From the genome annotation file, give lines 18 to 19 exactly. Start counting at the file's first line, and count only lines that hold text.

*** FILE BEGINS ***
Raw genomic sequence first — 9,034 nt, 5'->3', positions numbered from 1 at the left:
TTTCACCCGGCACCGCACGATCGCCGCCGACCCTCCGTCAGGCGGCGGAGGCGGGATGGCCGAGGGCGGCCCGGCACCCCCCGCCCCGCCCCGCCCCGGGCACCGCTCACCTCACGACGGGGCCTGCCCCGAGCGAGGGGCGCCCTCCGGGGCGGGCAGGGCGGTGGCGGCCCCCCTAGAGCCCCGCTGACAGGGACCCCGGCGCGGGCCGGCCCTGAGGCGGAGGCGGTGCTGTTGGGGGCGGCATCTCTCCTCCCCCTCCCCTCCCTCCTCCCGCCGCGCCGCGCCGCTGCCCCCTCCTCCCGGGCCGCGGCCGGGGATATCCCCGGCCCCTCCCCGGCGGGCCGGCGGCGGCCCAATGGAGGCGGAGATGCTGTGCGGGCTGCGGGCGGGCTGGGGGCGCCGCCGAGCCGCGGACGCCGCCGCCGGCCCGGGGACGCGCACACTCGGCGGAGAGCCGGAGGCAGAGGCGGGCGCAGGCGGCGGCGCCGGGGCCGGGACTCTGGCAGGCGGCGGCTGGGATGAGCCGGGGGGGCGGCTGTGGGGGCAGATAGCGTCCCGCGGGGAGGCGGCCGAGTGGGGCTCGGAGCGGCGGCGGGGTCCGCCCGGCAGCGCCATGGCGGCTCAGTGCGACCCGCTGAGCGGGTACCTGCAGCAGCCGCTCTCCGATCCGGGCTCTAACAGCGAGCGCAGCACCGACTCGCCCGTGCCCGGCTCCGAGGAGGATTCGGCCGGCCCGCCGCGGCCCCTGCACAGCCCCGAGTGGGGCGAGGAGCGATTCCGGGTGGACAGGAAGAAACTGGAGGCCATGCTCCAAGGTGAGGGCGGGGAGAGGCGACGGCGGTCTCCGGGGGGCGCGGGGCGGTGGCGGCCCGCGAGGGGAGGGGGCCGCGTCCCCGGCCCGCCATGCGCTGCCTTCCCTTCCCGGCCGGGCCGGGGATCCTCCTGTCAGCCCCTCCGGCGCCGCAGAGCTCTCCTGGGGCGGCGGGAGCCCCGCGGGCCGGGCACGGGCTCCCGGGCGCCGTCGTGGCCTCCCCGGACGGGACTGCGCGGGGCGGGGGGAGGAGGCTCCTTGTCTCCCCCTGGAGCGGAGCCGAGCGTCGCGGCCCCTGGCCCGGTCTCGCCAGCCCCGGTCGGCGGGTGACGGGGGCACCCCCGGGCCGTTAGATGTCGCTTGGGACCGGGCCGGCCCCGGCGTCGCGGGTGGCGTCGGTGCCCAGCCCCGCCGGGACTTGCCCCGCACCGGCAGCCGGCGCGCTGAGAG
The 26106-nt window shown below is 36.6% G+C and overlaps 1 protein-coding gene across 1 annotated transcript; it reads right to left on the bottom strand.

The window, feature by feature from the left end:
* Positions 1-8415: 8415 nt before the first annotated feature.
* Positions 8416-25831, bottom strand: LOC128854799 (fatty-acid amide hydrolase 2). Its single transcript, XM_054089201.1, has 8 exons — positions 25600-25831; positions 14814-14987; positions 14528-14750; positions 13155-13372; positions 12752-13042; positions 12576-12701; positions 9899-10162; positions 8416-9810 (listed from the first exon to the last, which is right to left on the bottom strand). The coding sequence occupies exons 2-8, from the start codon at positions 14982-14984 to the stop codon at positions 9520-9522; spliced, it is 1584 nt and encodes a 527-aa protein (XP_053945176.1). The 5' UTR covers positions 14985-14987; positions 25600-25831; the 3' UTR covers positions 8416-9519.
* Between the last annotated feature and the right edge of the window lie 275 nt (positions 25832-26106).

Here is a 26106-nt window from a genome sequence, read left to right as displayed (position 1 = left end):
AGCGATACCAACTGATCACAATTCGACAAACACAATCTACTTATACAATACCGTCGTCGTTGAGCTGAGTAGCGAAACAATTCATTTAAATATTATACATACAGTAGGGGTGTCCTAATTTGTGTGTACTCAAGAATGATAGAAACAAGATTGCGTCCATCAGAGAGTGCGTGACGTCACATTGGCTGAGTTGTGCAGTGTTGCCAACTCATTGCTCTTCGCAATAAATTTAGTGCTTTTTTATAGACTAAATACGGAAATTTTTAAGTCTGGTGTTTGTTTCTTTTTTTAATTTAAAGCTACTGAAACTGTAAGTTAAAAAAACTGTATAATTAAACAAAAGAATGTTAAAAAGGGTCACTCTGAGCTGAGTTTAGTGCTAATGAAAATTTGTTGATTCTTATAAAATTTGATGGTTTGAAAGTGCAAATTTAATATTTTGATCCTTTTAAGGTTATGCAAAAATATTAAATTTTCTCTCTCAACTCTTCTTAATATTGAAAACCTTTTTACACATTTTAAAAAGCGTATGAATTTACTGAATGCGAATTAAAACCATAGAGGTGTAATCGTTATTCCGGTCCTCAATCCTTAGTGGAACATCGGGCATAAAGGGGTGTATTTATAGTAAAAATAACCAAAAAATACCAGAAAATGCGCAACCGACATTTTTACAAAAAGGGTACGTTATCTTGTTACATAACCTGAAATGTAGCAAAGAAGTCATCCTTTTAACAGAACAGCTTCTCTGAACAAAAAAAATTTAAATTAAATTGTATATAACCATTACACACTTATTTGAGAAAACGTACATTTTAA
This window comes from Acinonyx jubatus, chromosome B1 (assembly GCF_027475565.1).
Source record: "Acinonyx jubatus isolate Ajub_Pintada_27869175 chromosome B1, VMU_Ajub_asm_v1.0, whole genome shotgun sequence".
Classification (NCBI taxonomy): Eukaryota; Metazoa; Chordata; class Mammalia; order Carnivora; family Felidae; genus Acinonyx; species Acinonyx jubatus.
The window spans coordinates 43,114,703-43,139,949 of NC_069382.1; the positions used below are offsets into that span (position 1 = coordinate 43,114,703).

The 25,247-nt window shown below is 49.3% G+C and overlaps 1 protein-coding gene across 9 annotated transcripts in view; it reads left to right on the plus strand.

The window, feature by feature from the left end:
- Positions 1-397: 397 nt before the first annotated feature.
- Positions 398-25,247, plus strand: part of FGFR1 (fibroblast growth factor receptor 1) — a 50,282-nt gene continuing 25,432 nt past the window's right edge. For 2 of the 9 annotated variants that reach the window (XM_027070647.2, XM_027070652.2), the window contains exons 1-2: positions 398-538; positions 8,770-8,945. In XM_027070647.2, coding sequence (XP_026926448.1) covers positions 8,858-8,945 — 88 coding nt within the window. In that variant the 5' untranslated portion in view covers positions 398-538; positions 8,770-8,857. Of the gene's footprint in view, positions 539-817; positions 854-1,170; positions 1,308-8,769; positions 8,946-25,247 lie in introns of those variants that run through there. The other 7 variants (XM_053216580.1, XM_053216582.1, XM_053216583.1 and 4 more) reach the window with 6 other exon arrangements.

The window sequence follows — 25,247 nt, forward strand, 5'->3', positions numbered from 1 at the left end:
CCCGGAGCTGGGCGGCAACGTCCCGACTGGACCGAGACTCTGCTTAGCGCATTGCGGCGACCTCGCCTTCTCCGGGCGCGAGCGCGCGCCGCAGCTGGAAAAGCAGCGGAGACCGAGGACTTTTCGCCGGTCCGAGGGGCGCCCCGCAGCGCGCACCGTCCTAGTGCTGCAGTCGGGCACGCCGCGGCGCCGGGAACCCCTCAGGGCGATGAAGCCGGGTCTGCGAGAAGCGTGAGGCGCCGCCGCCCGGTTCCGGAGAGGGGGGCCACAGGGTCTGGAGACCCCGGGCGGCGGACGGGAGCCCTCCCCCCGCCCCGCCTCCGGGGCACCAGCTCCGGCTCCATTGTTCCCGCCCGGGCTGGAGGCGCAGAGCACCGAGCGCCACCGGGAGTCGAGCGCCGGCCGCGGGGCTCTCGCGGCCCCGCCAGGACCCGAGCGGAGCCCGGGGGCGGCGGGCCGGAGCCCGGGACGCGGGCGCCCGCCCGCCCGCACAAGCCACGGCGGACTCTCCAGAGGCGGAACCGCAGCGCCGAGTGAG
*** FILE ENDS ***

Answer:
The window sequence follows — 25,247 nt, forward strand, 5'->3', positions numbered from 1 at the left end:
CCCGGAGCTGGGCGGCAACGTCCCGACTGGACCGAGACTCTGCTTAGCGCATTGCGGCGACCTCGCCTTCTCCGGGCGCGAGCGCGCGCCGCAGCTGGAAAAGCAGCGGAGACCGAGGACTTTTCGCCGGTCCGAGGGGCGCCCCGCAGCGCGCACCGTCCTAGTGCTGCAGTCGGGCACGCCGCGGCGCCGGGAACCCCTCAGGGCGATGAAGCCGGGTCTGCGAGAAGCGTGAGGCGCCGCCGCCCGGTTCCGGAGAGGGGGGCCACAGGGTCTGGAGACCCCGGGCGGCGGACGGGAGCCCTCCCCCCGCCCCGCCTCCGGGGCACCAGCTCCGGCTCCATTGTTCCCGCCCGGGCTGGAGGCGCAGAGCACCGAGCGCCACCGGGAGTCGAGCGCCGGCCGCGGGGCTCTCGCGGCCCCGCCAGGACCCGAGCGGAGCCCGGGGGCGGCGGGCCGGAGCCCGGGACGCGGGCGCCCGCCCGCCCGCACAAGCCACGGCGGACTCTCCAGAGGCGGAACCGCAGCGCCGAGTGAG